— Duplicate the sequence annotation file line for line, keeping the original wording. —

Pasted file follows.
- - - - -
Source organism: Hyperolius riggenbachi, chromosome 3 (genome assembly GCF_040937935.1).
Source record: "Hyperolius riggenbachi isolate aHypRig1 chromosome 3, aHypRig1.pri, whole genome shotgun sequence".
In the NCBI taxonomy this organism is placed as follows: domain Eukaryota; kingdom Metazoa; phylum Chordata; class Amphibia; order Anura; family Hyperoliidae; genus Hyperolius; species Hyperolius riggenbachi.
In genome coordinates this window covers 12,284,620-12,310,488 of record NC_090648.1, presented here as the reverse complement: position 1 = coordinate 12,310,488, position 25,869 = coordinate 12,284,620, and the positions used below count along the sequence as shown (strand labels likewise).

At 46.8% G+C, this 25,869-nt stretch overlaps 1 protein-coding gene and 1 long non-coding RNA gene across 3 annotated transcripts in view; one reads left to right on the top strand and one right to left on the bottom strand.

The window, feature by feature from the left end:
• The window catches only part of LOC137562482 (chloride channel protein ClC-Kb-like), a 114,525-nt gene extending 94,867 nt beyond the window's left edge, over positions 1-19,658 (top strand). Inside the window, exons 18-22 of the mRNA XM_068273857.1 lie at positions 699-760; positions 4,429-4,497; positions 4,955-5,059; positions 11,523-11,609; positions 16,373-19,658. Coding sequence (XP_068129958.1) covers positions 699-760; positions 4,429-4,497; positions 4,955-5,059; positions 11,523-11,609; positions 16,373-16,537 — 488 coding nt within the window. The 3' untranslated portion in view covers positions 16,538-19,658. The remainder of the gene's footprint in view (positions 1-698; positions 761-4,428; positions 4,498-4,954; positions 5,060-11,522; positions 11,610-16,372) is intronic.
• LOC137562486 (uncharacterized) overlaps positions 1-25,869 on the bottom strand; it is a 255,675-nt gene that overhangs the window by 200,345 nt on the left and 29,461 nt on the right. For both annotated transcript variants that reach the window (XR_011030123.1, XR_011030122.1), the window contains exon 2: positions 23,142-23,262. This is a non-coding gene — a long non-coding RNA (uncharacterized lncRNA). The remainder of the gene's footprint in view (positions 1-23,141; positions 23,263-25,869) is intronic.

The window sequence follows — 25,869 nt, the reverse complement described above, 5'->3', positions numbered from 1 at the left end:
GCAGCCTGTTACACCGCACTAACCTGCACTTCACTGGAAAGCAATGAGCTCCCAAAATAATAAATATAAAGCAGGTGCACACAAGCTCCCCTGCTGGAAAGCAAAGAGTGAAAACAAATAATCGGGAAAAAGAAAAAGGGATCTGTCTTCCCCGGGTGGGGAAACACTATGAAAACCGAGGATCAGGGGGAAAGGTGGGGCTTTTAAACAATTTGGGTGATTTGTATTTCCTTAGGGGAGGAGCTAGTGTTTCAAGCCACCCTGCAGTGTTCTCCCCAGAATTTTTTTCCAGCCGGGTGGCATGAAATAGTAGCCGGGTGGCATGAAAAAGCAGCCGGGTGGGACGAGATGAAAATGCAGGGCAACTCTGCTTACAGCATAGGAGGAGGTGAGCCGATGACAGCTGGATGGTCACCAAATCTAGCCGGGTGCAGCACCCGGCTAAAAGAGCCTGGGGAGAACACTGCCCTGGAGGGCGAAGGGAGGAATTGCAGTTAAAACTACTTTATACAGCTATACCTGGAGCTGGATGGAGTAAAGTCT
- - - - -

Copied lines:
Source organism: Hyperolius riggenbachi, chromosome 3 (genome assembly GCF_040937935.1).
Source record: "Hyperolius riggenbachi isolate aHypRig1 chromosome 3, aHypRig1.pri, whole genome shotgun sequence".
In the NCBI taxonomy this organism is placed as follows: domain Eukaryota; kingdom Metazoa; phylum Chordata; class Amphibia; order Anura; family Hyperoliidae; genus Hyperolius; species Hyperolius riggenbachi.
In genome coordinates this window covers 12,284,620-12,310,488 of record NC_090648.1, presented here as the reverse complement: position 1 = coordinate 12,310,488, position 25,869 = coordinate 12,284,620, and the positions used below count along the sequence as shown (strand labels likewise).

At 46.8% G+C, this 25,869-nt stretch overlaps 1 protein-coding gene and 1 long non-coding RNA gene across 3 annotated transcripts in view; one reads left to right on the top strand and one right to left on the bottom strand.

The window, feature by feature from the left end:
• The window catches only part of LOC137562482 (chloride channel protein ClC-Kb-like), a 114,525-nt gene extending 94,867 nt beyond the window's left edge, over positions 1-19,658 (top strand). Inside the window, exons 18-22 of the mRNA XM_068273857.1 lie at positions 699-760; positions 4,429-4,497; positions 4,955-5,059; positions 11,523-11,609; positions 16,373-19,658. Coding sequence (XP_068129958.1) covers positions 699-760; positions 4,429-4,497; positions 4,955-5,059; positions 11,523-11,609; positions 16,373-16,537 — 488 coding nt within the window. The 3' untranslated portion in view covers positions 16,538-19,658. The remainder of the gene's footprint in view (positions 1-698; positions 761-4,428; positions 4,498-4,954; positions 5,060-11,522; positions 11,610-16,372) is intronic.
• LOC137562486 (uncharacterized) overlaps positions 1-25,869 on the bottom strand; it is a 255,675-nt gene that overhangs the window by 200,345 nt on the left and 29,461 nt on the right. For both annotated transcript variants that reach the window (XR_011030123.1, XR_011030122.1), the window contains exon 2: positions 23,142-23,262. This is a non-coding gene — a long non-coding RNA (uncharacterized lncRNA). The remainder of the gene's footprint in view (positions 1-23,141; positions 23,263-25,869) is intronic.

The window sequence follows — 25,869 nt, the reverse complement described above, 5'->3', positions numbered from 1 at the left end:
GCAGCCTGTTACACCGCACTAACCTGCACTTCACTGGAAAGCAATGAGCTCCCAAAATAATAAATATAAAGCAGGTGCACACAAGCTCCCCTGCTGGAAAGCAAAGAGTGAAAACAAATAATCGGGAAAAAGAAAAAGGGATCTGTCTTCCCCGGGTGGGGAAACACTATGAAAACCGAGGATCAGGGGGAAAGGTGGGGCTTTTAAACAATTTGGGTGATTTGTATTTCCTTAGGGGAGGAGCTAGTGTTTCAAGCCACCCTGCAGTGTTCTCCCCAGAATTTTTTTCCAGCCGGGTGGCATGAAATAGTAGCCGGGTGGCATGAAAAAGCAGCCGGGTGGGACGAGATGAAAATGCAGGGCAACTCTGCTTACAGCATAGGAGGAGGTGAGCCGATGACAGCTGGATGGTCACCAAATCTAGCCGGGTGCAGCACCCGGCTAAAAGAGCCTGGGGAGAACACTGCCCTGGAGGGCGAAGGGAGGAATTGCAGTTAAAACTACTTTATACAGCTATACCTGGAGCTGGATGGAGTAAAGTCT